The EU: An Idea Whose Time Should Never Come
There has been a lot of fretting and hand-wringing about the consequences of the French voting “non” on the EU Constitution. Of course the French — being the French — may have done the right thing, but they did it for the wrong reasons. The general consensus is that they voted against the Constitution because they were opposed to free trade and angry at Chirac, but they should have voted against it because it’s a godawful mess.
You don’t hear a lot of people bluntly pointing that out because most liberals are dopey enough to think a united Europe is a good idea and most conservatives have just written Europe’s leaders off as hopeless idiots on the topic, but there are some rather obvious points that need to be made.
First and foremost among them is that a “United States of Europe,” which is what the European elites truly want, is absolutely unworkable.
We here in America have been able to come together because for all the squabbling and complaining we do, we, unlike the Europeans, are really not all that far apart in a lot of respects. Put another way, a Californian and a Texan have a heck of a lot more in common culturally and traditionally than a Frenchman and a Pole or a Brit and Swede. Given the history these nations have with each other and the different ways they view the world, it’s hard to imagine their signing over their sovereignty to agencies run by representatives from other countries. Imagine Americans allowing Mexico or Canada to control how we use our armed forces or to have the final say over our local laws and you’ll see the difficulty this presents.
Moreover, vast, centralized and unaccountable bureaucracies seldom make life easier — especially when the starting point is a Constitution that is “252 pages long in the French version and with all the protocols and annexes comes to 850.” We here in America have had untold numbers of political wars over our relatively short Constitution. Just picture the ocean of red tape we’d have to deal with if the lawyers and judges had 448 articles to interpret like the European Constitution does.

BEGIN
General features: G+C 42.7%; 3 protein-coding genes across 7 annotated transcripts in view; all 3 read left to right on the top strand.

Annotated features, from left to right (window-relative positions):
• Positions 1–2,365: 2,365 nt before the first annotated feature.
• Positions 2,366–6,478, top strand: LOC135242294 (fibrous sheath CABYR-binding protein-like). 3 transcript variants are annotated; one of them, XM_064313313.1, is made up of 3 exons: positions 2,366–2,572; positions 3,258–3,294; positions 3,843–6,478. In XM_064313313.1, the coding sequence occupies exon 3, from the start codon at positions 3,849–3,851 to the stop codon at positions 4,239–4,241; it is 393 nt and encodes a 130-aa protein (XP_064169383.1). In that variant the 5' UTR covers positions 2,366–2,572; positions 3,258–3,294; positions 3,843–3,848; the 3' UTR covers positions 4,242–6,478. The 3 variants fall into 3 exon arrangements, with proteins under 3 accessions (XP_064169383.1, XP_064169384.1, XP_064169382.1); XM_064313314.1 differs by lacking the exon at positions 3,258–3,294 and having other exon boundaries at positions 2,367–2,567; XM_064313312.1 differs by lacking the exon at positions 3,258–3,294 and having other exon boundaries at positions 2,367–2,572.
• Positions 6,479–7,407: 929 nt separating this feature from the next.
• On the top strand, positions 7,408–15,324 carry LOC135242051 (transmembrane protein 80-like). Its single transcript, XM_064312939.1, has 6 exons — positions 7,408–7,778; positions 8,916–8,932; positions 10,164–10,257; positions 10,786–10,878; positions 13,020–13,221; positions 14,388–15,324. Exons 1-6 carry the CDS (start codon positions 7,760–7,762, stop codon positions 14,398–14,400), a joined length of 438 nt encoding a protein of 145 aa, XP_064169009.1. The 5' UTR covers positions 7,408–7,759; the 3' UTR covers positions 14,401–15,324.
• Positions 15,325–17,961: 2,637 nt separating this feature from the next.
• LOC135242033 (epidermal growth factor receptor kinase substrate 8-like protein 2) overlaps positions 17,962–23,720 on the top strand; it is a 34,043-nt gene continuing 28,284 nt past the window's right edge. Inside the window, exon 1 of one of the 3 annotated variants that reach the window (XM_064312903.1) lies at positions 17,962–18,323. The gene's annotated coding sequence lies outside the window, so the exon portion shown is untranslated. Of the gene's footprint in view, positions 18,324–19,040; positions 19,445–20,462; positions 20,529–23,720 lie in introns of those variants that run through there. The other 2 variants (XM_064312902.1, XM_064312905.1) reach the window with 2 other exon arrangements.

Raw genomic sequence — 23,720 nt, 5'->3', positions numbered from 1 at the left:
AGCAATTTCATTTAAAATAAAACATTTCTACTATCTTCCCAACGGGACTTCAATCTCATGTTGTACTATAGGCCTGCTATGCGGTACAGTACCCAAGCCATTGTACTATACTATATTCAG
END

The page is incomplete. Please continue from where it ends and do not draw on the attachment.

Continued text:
Then throw in more than a few arrogant officials like Jean-Claude Juncker, the unelected president of the European Union, who decreed that if the Dutch and French referendums didn’t turn out in favor of the European Union that, “the countries that would have said, No would have to ask themselves the question again.“ Got that? Heads, the EU wins and tails — well, flip that coin again until it comes up heads, you peons!
While many Americans might think it’s amusing to sit back and watch the Europeans wrap themselves in a bureaucratic spiderweb of red tape, it would be bad news for America if the grubby, little Eu-acrats managed to get a death grip on European foreign policy. Some people may believe a united Europe would have a powerful military, but given the mediocrity of almost all of Europe’s militaries, it seems much more likely that any united European army would end up being a bunch of blue hat, UN style weenies rather than any sort of potent force. So if European forces integrated, we’d probably end up losing our only truly powerful and reliable military partner, Britain, and gaining…nothing actually, given that the Tony Blairs and Silvio Berlusconis would no longer be able to decide when and where in the world to send their nation’s troops.
Any way you slice it, the European Union is bad news. Bad news for Europeans, bad news for Americans, bad news all around…